Ideas for Reducing Dependence on Foreign Oil
Homeschool students are debating a resolution calling for reducing dependence on foreign oil. I have spoke to at over a dozen Economic Thinking debate workshops designed to provid an introduction to economic concepts, and to the economics and history of energy policy. Students have asked what I think are the best affirmative cases for this topic. I briefly discuss two below.
Best mainstream case:
The resolution is less than ideal. Free trade benefits both parties whether in food, clothing, coffee or oil. Though in modern open societies we quickly become dependent on others for our food, clothing, coffee and oil, that is not a bad thing. Economists call it comparative advantage. We focus on producing things we are good at producing and purchase from others things they are good at producing. But… the homeschool debate topic was chosen and debaters spend half their time supporting the resolution. Given this, what policies might best support the resolution with the least loss of personal freedom?
One policy idea is a revenue-neutral gas tax (or fee) of 50 cents a gallon. Such a tax would reduce consumption (“dependence “) on foreign oil and encourage conservation and use of more fuel efficient cars in U.S.. But instead of just pouring new dollars into state and federal budgets, I recommend that students propose a revenue-neutral gas tax. State and federal government should keep none of this extra revenue. Instead, my suggestion is for states to eliminate sales taxes on new and used cars that have at least above-average mileage. Government doesn’t need to invest billions in new research. Instead higher mileage cars are already on new and used car lots. But to purchase one of these cars most Americans must pay 5% to 8% in sales taxes (taxes vary by state). By raising gas prices 50 cents a gallon and lowering prices on new, more fuel efficient cars, “dependence” on foreign oil is reduced with the least government intrusion. Plus people get to drive safer, quieter, and more comfortable cars. Not a perfect policy but one that uses one government intervention in the economy (a new gas tax) to reduce or eliminate another intervention (sales taxes on new and used cars).
Best more complicated case:
Think positive. Use this resolution to increase personal freedom in America and reduce the role of government. Attack the idea of dependence itself by calling for complete disengagement of the federal government from energy issues. America’s energy problems started when the federal government began intervening in the oil industry (as an example, OPEC was formed in response to U.S. tariffs on foreign oil). The oil crisis of the Carter years was caused by a combination of retail price controls (gas stations couldn’t raise prices when supplies were short), and supply constraints (oil producers in the U.S. could not charge high prices for supplying oil). Ronald Reagan ran for President calling for less socialism in America and for abolishing both the Department of Education and the Department of Energy (Reagan was elected but then shot, and many of his policy initiatives were slowed or blocked altogether). Neither government energy and education agencies nor their assigned tasks are mentioned in the U.S. Constitution, and neither agencies do things that are the proper role of government in a free society.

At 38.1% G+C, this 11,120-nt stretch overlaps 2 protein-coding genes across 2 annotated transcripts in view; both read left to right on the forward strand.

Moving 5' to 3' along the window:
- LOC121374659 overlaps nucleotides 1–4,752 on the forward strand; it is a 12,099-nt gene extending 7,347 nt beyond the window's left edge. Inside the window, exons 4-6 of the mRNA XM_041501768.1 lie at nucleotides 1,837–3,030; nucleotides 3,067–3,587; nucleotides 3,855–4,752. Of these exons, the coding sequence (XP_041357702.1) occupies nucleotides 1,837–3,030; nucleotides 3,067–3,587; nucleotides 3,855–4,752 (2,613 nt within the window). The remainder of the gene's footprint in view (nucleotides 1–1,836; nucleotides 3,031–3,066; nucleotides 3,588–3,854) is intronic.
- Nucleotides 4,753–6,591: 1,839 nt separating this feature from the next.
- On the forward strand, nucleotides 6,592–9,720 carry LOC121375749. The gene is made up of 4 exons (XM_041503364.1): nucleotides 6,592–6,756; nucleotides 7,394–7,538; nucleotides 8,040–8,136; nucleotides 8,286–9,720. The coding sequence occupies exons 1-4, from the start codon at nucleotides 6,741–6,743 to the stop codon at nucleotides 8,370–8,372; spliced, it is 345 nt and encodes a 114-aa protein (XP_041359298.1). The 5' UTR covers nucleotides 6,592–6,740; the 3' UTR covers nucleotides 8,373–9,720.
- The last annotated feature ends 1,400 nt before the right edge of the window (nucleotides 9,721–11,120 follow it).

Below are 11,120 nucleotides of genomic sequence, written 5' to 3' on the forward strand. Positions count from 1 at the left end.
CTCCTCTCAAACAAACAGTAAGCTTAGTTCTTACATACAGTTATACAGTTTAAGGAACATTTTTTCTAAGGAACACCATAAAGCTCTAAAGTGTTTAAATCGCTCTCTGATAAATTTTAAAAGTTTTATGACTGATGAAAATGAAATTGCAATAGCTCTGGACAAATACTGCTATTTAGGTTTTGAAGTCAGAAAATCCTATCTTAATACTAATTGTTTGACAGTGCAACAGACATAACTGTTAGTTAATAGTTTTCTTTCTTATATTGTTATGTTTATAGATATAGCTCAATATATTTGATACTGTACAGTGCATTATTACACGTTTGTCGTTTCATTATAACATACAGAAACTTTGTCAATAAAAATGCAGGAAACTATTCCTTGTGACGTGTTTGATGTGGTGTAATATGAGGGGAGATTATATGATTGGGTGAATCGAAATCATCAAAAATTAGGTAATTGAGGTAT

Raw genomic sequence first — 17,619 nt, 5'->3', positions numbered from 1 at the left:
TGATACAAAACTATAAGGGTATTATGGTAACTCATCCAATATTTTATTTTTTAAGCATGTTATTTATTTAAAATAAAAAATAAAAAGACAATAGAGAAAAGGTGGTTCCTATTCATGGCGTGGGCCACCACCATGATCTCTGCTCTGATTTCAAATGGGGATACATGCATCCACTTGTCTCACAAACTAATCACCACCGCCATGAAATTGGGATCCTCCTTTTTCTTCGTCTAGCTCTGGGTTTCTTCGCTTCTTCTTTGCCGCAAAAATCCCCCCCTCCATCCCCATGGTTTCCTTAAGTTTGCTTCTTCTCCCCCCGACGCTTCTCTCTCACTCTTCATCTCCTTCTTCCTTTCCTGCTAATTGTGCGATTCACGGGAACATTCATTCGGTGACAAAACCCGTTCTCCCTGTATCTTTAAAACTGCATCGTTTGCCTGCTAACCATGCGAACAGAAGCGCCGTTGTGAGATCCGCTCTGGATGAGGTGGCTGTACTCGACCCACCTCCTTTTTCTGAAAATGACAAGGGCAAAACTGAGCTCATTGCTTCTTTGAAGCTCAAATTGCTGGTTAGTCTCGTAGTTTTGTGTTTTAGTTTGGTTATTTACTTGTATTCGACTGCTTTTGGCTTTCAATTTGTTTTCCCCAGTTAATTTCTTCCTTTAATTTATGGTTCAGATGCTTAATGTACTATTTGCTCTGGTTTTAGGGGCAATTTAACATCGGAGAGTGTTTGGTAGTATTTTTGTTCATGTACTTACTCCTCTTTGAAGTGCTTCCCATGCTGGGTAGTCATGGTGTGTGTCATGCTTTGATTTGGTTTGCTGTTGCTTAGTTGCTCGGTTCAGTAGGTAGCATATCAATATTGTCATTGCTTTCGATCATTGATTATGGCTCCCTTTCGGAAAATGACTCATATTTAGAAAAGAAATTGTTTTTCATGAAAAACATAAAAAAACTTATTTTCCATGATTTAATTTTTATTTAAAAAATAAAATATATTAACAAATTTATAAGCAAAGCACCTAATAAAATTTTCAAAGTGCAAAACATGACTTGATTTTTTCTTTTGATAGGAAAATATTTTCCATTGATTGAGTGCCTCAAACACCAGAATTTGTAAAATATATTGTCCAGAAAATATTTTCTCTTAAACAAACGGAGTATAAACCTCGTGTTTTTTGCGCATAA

Just as welfare dependence is caused by government welfare policies, I would argue that energy and oil “dependence” in the political sense is caused by government energy policy. The idea of dependency is the idea that somehow the federal government is responsible to make sure Americans get enough oil from around the world at reasonable prices. Economists have argued, however, that Saudi Arabia needs U.S. dollars far more than the U.S. need Saudi oil. America would adjust to reduced supplies and higher oil prices (as we did earlier in the fall when oil priced jumped to $55 a barrel). Saudi Arabia, however, would collapse quickly without the huge stream of revenue from oil sales. (And, by the way, Islamic terrorists target America because of U.S. policy in the Middle East, which in turn follows government seeing its task as maintaining stability in the “vital” oil-rich Middle East. Government stability policy in the Middle East has contributed to vast instability there.)
Oil is just an energy source. There are many others. Government energy policy, though, has interfered with alternative energy in various ways. Federal energy research and operational grants have pumped billions into misguided alternative energy sources (ethanol, early wind-power, shale oil, fusion, waste-to-energy, etc), and at the same time the federal government regulates these and other energy sources in ways that slow and distort energy research and development. Government should have a very limited role. Federal politicians and bureaucrats have had little success and much failure trying to push technology ahead (for more, see some of the articles at www.EconomicThinking/energy and www.EconomicThinking.org/technology). Ron Bailey’s article on thirty years of failed government efforts to achieve energy independence provides a nice introduction to the recent history: http://www.reason.com/rb/rb072104.shtml
– Greg Rehmke